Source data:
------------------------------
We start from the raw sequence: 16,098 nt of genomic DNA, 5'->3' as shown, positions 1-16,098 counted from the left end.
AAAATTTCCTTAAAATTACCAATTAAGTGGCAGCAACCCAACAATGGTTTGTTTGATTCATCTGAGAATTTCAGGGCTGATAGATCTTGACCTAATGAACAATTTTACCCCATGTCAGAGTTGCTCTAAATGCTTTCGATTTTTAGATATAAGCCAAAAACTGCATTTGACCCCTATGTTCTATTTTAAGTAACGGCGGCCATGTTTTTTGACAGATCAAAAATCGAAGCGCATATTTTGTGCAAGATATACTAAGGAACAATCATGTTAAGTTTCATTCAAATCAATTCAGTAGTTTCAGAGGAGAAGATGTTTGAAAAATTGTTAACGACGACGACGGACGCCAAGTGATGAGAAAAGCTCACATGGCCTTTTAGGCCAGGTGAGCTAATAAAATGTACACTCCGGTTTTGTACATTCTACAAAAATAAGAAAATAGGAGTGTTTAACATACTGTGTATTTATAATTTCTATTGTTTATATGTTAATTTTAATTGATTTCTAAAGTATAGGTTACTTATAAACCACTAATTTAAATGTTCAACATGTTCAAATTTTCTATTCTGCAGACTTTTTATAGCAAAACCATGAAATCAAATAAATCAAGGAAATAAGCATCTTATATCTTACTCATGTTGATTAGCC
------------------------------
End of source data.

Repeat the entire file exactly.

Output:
We start from the raw sequence: 16,098 nt of genomic DNA, 5'->3' as shown, positions 1-16,098 counted from the left end.
AAAATTTCCTTAAAATTACCAATTAAGTGGCAGCAACCCAACAATGGTTTGTTTGATTCATCTGAGAATTTCAGGGCTGATAGATCTTGACCTAATGAACAATTTTACCCCATGTCAGAGTTGCTCTAAATGCTTTCGATTTTTAGATATAAGCCAAAAACTGCATTTGACCCCTATGTTCTATTTTAAGTAACGGCGGCCATGTTTTTTGACAGATCAAAAATCGAAGCGCATATTTTGTGCAAGATATACTAAGGAACAATCATGTTAAGTTTCATTCAAATCAATTCAGTAGTTTCAGAGGAGAAGATGTTTGAAAAATTGTTAACGACGACGACGGACGCCAAGTGATGAGAAAAGCTCACATGGCCTTTTAGGCCAGGTGAGCTAATAAAATGTACACTCCGGTTTTGTACATTCTACAAAAATAAGAAAATAGGAGTGTTTAACATACTGTGTATTTATAATTTCTATTGTTTATATGTTAATTTTAATTGATTTCTAAAGTATAGGTTACTTATAAACCACTAATTTAAATGTTCAACATGTTCAAATTTTCTATTCTGCAGACTTTTTATAGCAAAACCATGAAATCAAATAAATCAAGGAAATAAGCATCTTATATCTTACTCATGTTGATTAGCC